This holy place is dedicated, first, to our Lady and St John the Baptist, a significant pairing. This years’ pilgrimage honours St John especially and honours the Mother of God every year. At the end of the Mass, children and adults, we’ll all process to the garden to do that. She’s the God-bearer, the Christ-bearer. She brought Christ into the world and she brings about his mystical birth in our lives. Let’s try to be Marys ourselves: our homes, schools, parishes, our diocese. “Little children, said the great Christian educator St Paul, “I am in travail until Christ be formed in you” (Gal 4:19).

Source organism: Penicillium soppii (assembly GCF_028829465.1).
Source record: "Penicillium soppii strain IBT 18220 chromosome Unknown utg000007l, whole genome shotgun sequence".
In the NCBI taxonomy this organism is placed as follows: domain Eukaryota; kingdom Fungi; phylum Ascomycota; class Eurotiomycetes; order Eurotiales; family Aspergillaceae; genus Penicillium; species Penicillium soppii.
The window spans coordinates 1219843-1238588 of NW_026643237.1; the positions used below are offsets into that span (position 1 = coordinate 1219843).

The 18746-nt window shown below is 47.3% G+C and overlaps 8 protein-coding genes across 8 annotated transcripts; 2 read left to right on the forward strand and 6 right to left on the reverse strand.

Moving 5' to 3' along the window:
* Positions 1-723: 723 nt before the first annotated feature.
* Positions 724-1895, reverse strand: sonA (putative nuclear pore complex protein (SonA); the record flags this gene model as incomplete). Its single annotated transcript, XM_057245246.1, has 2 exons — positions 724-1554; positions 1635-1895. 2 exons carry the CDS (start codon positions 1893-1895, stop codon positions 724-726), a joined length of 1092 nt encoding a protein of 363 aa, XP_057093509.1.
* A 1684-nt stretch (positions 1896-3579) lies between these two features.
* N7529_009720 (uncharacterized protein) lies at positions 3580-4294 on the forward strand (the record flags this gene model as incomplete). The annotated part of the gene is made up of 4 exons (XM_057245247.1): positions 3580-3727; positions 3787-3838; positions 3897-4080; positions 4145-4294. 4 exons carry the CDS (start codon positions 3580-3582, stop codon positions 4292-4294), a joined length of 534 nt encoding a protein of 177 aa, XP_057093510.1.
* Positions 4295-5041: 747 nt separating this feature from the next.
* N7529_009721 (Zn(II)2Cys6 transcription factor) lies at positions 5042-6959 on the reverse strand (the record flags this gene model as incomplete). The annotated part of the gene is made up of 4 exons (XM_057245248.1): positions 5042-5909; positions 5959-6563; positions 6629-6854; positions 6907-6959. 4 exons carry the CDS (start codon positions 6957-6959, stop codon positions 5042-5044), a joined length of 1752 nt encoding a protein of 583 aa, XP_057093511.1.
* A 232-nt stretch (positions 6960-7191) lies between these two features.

“And the child grew and his spirit matured…until the day he appeared openly to Israel.” It’s a beautiful thing to be part of. Thanks be to God! Let’s keep it up! Amen.

Pluscarden Diocesan Pilgrimage, 24 June 2018


RC Diocese of Aberdeen Charitable Trust.